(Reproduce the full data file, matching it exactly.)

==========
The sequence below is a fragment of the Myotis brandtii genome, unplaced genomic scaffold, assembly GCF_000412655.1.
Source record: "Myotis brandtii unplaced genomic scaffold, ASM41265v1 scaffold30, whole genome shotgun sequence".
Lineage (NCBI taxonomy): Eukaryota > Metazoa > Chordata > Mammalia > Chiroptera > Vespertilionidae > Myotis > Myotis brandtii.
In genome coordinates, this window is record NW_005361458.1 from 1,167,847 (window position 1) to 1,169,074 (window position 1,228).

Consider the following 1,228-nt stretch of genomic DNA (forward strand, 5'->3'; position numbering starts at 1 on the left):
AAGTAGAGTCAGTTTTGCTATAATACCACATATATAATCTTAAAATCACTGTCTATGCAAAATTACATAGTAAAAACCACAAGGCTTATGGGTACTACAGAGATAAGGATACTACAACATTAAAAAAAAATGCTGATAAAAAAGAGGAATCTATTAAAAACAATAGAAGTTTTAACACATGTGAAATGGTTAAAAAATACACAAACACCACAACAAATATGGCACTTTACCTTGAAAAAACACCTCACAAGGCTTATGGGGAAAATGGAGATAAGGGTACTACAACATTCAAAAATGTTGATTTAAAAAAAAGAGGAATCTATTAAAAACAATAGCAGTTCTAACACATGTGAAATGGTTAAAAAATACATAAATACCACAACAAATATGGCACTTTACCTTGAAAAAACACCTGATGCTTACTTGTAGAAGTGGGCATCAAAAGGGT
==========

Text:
The sequence below is a fragment of the Myotis brandtii genome, unplaced genomic scaffold, assembly GCF_000412655.1.
Source record: "Myotis brandtii unplaced genomic scaffold, ASM41265v1 scaffold30, whole genome shotgun sequence".
Lineage (NCBI taxonomy): Eukaryota > Metazoa > Chordata > Mammalia > Chiroptera > Vespertilionidae > Myotis > Myotis brandtii.
In genome coordinates, this window is record NW_005361458.1 from 1,167,847 (window position 1) to 1,169,074 (window position 1,228).

Consider the following 1,228-nt stretch of genomic DNA (forward strand, 5'->3'; position numbering starts at 1 on the left):
AAGTAGAGTCAGTTTTGCTATAATACCACATATATAATCTTAAAATCACTGTCTATGCAAAATTACATAGTAAAAACCACAAGGCTTATGGGTACTACAGAGATAAGGATACTACAACATTAAAAAAAAATGCTGATAAAAAAGAGGAATCTATTAAAAACAATAGAAGTTTTAACACATGTGAAATGGTTAAAAAATACACAAACACCACAACAAATATGGCACTTTACCTTGAAAAAACACCTCACAAGGCTTATGGGGAAAATGGAGATAAGGGTACTACAACATTCAAAAATGTTGATTTAAAAAAAAGAGGAATCTATTAAAAACAATAGCAGTTCTAACACATGTGAAATGGTTAAAAAATACATAAATACCACAACAAATATGGCACTTTACCTTGAAAAAACACCTGATGCTTACTTGTAGAAGTGGGCATCAAAAGGGT